As he noted in an April interview with the IAPP, "Whoever in the future will control large swaths of our digital memory (Flickr? YouTube? Google?) will be able to change history."

Meanwhile, the Keeping Found Things Found (KFTF) project, which is sponsored by the National Science Foundation, focuses on another aspect of the data we create and gather: keeping information that we've found available when we want to access it later.

"Information found does us little good if we misplace it or forget to use it," KFTF's Web site notes. "And just as we must maintain a house or a car, we need to maintain our information--backing it up, archiving or deleting old information, updating information that is no longer accurate. In our digital world, advances in technologies of search and storage have far outpaced balancing advances in tools and techniques that help us to manage and make sense of our information."

When it comes to the ways personal information is stored, mined and used, the future of data management remains to be seen. But, as Amy Manus suggests in a recent report featured in ClickZ, personal choices regarding the sharing of sensitive information will continue to come into play regardless of the regulatory or privacy frameworks in place.

"Behavioral targeting is often scrutinized by consumers and government legislation for the tracking of personally unidentifiable information, currently taking place to better target advertising to the right user at the right time," she writes. "However, these same consumers are also offering up their own personal information all around the Web for marketers to create their digital footprint by openly displaying who they are, what they do, their shopping habits, preferences, friends, etc. If there is such a concern over privacy, then consumers need to be their own personal advocates."

To share or not to share? The difference between "life-logging" and "life-blogging"

Anyone who has read or even heard about Total Recall: How the E-Memory Revolution Will Change Everything is probably well aware that its focus is about the importance of recording what we do--creating a digital memory to supplement and enhance our human powers of remembrance. In their acclaimed book, Gordon Bell and Jim Gemmell share their experiences with their "MyLifeBits" project at Microsoft in support of a practice they call "life-logging." However, these proponents of recording everything in an electronic realm are quick to point out that saving memories and sharing them are two very different things.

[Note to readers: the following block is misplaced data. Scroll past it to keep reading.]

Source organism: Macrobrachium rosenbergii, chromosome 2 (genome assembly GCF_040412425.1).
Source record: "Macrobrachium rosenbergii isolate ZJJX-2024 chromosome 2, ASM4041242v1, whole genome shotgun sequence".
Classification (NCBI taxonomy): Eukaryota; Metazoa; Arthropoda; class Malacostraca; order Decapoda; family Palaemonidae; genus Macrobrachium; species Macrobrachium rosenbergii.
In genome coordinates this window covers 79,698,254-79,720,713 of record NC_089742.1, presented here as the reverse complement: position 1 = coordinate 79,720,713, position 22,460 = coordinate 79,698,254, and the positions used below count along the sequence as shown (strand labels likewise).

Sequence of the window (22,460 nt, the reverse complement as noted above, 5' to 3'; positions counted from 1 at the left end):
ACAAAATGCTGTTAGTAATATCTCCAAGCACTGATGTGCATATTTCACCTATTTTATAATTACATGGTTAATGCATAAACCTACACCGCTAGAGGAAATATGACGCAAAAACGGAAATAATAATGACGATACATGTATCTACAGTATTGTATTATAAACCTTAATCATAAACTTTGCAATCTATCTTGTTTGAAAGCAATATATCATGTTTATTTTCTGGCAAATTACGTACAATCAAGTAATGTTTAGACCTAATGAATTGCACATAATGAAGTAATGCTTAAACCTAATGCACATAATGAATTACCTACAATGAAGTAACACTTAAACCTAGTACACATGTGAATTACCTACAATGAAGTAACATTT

In essence, as Gemmell and Bell explored in their book and explained in recent communications with Inside 1to1: Privacy, "life-logging" requires privacy and control.

Bell explained that their work has shown that "e-memory is the ground truth" while "bio-memory contains meta-data and URLs to our e-Memories." Life-logging is the process of recording all of that information, whether on computer hard drives or in cloud storage, and keeping it personally controlled, he told Inside 1to1: Privacy. "Don't expose yourself to unnecessary risk."

The benefit of preserving memories in a digital format, he asserted, "manifests itself in work, health, learning, life and immortality."

But, Bell said, "We say no to blogging--where you spill your guts from wherever, whatever mental or physical state you are in."

In Total Recall, the authors suggest that those companies that can build trusted "Swiss data banks" for such information "will reap big rewards." And, looking to the future, the book suggests, "the younger generation ought to eventually see their casual approach to privacy as a mistake and scale back their public disclosures."

"We continue to be life-loggers not life-bloggers," Gemmell told Inside 1to1: Privacy, referring to an explanation on the Total Recall Web site where he explores the difference between the two.

"Logging my life into a private, secure e-memory sounds like a great idea to me. In contrast, I have absolutely no interest in sharing the complete details of my life with the world in a blog," Gemmell wrote. "I want to share a few of my e-memories with some of my friends and family, and even fewer memories with the world. My blogging will be extremely selective."

E-memory, Gemmell said, does not function like human memory, "but in terms of privacy and ownership, it deserves similar treatment. My hope is that society and law will come to recognize it as such. There is attorney-client privilege, and surely my e-memory deserves at least as much privilege."